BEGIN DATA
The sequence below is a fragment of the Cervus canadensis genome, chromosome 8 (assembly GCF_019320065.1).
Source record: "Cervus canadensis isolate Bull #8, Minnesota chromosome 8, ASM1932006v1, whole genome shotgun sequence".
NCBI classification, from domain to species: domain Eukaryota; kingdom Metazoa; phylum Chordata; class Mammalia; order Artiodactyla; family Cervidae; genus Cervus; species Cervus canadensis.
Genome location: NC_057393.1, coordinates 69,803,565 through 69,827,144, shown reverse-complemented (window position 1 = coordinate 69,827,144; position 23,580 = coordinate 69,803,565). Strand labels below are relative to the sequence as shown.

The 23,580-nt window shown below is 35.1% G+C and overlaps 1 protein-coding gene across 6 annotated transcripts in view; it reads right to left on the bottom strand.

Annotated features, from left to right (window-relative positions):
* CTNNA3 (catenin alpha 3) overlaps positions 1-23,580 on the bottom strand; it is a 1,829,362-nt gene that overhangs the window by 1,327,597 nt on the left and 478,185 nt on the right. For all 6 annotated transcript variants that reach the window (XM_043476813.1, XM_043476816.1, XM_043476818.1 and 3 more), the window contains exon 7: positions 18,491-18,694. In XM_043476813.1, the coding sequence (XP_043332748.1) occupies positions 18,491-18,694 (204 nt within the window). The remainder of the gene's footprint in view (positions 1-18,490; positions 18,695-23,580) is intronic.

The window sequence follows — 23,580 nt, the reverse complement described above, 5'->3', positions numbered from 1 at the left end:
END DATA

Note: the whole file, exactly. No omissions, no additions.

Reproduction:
The sequence below is a fragment of the Cervus canadensis genome, chromosome 8 (assembly GCF_019320065.1).
Source record: "Cervus canadensis isolate Bull #8, Minnesota chromosome 8, ASM1932006v1, whole genome shotgun sequence".
NCBI classification, from domain to species: domain Eukaryota; kingdom Metazoa; phylum Chordata; class Mammalia; order Artiodactyla; family Cervidae; genus Cervus; species Cervus canadensis.
Genome location: NC_057393.1, coordinates 69,803,565 through 69,827,144, shown reverse-complemented (window position 1 = coordinate 69,827,144; position 23,580 = coordinate 69,803,565). Strand labels below are relative to the sequence as shown.

The 23,580-nt window shown below is 35.1% G+C and overlaps 1 protein-coding gene across 6 annotated transcripts in view; it reads right to left on the bottom strand.

Annotated features, from left to right (window-relative positions):
* CTNNA3 (catenin alpha 3) overlaps positions 1-23,580 on the bottom strand; it is a 1,829,362-nt gene that overhangs the window by 1,327,597 nt on the left and 478,185 nt on the right. For all 6 annotated transcript variants that reach the window (XM_043476813.1, XM_043476816.1, XM_043476818.1 and 3 more), the window contains exon 7: positions 18,491-18,694. In XM_043476813.1, the coding sequence (XP_043332748.1) occupies positions 18,491-18,694 (204 nt within the window). The remainder of the gene's footprint in view (positions 1-18,490; positions 18,695-23,580) is intronic.

The window sequence follows — 23,580 nt, the reverse complement described above, 5'->3', positions numbered from 1 at the left end: